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  11. Larry - I agree - dads need spiritual direction - moms too - you have a big job - a special vocation - you are raising children for heaven after all.

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  12. Anonymous10:10 PM

    I appreciate the advice, Terry.

    Faustina

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  13. Phil Oska10:15 PM

    Dear Terry,

    For Faustina/Anonymous ... A Confessor learns to know who is confessing because it is by its nature a very personal Sacrament. A man or woman may go to Confession anonymously for years, and if they choose the same Confessor, that Priest will remember, in a sense which is not strict, because Confession is an extremely personal Sacrament.

    Imagine if you were riding the bus to work every day for a few years, and got to know the others on the same route. You might never know their names, but you would share an intimate part of your day with them. If they were not there, you would notice. You would get to know them in a certain way, even though you might never share it with anyone.

    That's an extremely simplistic view of the Sacrament, and it's not a theological view by any means. I feel that everyone should seek an understanding and challenging confessor.

    And, like running shoes, they should fit like an old loafer --- paraphrasing a quote from an old confessor whose patience and gentle prodding changed my life, and set me truly on the path of Christ.

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  14. I was taught, and have come to believe and practice, that confession and spiritual direction are distinct, although they may overlap.
    The Sacrament of Penance is bound by the seal; I cannot, in any way, shape or form, initiate a discussion with a penitent, without his/her permission, after a confession.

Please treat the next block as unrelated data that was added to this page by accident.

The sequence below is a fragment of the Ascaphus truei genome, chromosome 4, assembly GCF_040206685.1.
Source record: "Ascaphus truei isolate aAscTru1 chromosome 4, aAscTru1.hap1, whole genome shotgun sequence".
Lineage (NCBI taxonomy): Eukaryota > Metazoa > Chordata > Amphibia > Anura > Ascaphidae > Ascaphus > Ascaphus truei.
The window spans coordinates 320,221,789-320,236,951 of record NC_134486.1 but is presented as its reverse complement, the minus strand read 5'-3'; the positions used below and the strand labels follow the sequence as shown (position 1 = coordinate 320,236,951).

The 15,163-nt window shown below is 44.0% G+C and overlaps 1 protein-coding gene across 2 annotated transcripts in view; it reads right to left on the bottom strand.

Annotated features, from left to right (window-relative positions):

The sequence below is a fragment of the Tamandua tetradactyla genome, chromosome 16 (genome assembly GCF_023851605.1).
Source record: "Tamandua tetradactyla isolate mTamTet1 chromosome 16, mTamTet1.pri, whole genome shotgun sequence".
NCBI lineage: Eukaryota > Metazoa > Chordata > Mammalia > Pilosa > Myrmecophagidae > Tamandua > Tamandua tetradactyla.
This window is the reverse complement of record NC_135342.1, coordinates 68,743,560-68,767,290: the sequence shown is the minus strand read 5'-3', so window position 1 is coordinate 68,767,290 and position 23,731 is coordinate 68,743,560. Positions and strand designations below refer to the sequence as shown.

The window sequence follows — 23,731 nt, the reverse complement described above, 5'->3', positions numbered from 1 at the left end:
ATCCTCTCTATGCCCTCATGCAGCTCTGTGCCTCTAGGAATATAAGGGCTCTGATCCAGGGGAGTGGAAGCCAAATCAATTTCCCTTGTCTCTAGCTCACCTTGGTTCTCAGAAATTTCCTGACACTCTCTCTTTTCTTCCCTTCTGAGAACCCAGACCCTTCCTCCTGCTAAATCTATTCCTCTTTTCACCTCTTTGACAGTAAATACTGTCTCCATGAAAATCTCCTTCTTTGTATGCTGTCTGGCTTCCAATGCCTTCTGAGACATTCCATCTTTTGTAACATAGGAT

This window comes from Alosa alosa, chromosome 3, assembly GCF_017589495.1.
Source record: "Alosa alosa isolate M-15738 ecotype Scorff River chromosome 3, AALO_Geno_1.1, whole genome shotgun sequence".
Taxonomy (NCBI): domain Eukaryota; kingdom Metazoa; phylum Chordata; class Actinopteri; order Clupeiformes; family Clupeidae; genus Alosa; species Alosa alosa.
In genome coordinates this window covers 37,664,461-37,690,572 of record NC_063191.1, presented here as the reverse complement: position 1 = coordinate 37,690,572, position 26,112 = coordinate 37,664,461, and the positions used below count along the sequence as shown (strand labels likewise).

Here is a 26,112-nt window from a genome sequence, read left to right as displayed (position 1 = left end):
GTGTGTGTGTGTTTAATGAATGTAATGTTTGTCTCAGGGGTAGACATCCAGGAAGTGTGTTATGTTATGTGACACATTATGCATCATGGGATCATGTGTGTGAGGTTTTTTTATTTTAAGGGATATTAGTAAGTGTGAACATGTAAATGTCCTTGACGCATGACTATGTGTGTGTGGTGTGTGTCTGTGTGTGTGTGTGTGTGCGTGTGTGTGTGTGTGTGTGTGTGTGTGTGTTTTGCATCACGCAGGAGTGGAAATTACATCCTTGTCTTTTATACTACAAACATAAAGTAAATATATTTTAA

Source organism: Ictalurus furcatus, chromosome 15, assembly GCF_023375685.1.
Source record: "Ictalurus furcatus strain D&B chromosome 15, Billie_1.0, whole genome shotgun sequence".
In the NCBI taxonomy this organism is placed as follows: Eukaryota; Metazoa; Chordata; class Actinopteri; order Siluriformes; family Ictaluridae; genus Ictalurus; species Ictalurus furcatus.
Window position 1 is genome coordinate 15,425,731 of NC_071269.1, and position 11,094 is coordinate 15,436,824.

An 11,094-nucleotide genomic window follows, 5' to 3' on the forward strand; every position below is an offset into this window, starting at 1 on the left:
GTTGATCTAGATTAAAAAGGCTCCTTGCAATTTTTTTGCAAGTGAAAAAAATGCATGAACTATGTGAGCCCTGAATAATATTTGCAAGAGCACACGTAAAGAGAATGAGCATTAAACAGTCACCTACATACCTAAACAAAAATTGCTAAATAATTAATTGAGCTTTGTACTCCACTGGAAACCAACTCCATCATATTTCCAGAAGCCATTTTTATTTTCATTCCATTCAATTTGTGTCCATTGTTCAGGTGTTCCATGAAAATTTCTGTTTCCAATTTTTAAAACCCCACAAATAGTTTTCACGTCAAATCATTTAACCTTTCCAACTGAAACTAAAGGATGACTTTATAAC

That is why I make, in my practice of spiritual direction, a very clear delineation between spiritual direction and confession.
    As a priest, it is important to do this; as a penitent, it helps to give confidence that the priest will not in any way divulge anything dealing with what is confessed in the external forum (as opposed to the internal forum, of which, spiritual direction is included, but not in the same way as the Sacrament).
    Yes; spiritual direction, albeit limited, within the Sacrament is important at times...I only give detailed advice when I am asked or when the situation requires it; I try to be discreet and careful, not probing too much, leaving it to the penitent to make the first move, so to speak, if they want further advice. I, as a penitent myself, have been the recipient of all kinds of unsolicited, unwanted, unneeded hoo-haa within the Sacrament (which became a "counseling session").
    When I begin direction with someone I make clear the distinctions: I'm not a trained counselor; I can give references when this is needed. I will do spiritual direction, which deals with the soul and God.
    The Sacrament of Penance deals with sin; I will give advice, as needed, but I will not prolong it in order to "delve" into matters that should be treated in a spiritual direction situation.
    That's just my "take" on it.
    As for "locutions"?...ai, no speaka Englis:<)!

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  15. Phil Oska - thanks for your very good comment - I agree that there is a discreet recognition between the penitent and confessor.

    Fr. JM - Your comment is very valuable to the discussion. I'm really just talking about ordinary people who have no access to spiritual directors for whatever reason.

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  16. And Terry, I am most ready to answer any question, give advice, counsel and, yes, admonish (I try to allow the Holy Spirit to guide me...I try!).
    I am beginning, just beginning, to be able to "sense" when someone "needs" to hear a word of counsel; an admonition; a clear directive; I try to be sensitive not "to crush the broke reed"...I, myself, as I mentioned, have had some very strange encounters in the confessional when there was all kinds of unsolicited advice, probing questions, strange counsel...it probably has helped me, I hope, to be the confessor Jesus Christ wants me to be.
    Nevertheless, for those who approach the confessional, without seeking outside direction, I try to be very discerning in order to tell them what the Lord would have them hear; I don't know if it is successful, but with God's grace, I pray I can be open. Thanks.

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  17. Oh, and if any of you "night owls" (of which, I, unfortunately, am) want to pray extra hard, take a look at this:
    http://news.yahoo.com/s/ap/20100820/ap_on_re_mi_ea/iran_nuclear
    Oh, it just does not get better than that!!
    Get your rosaries out!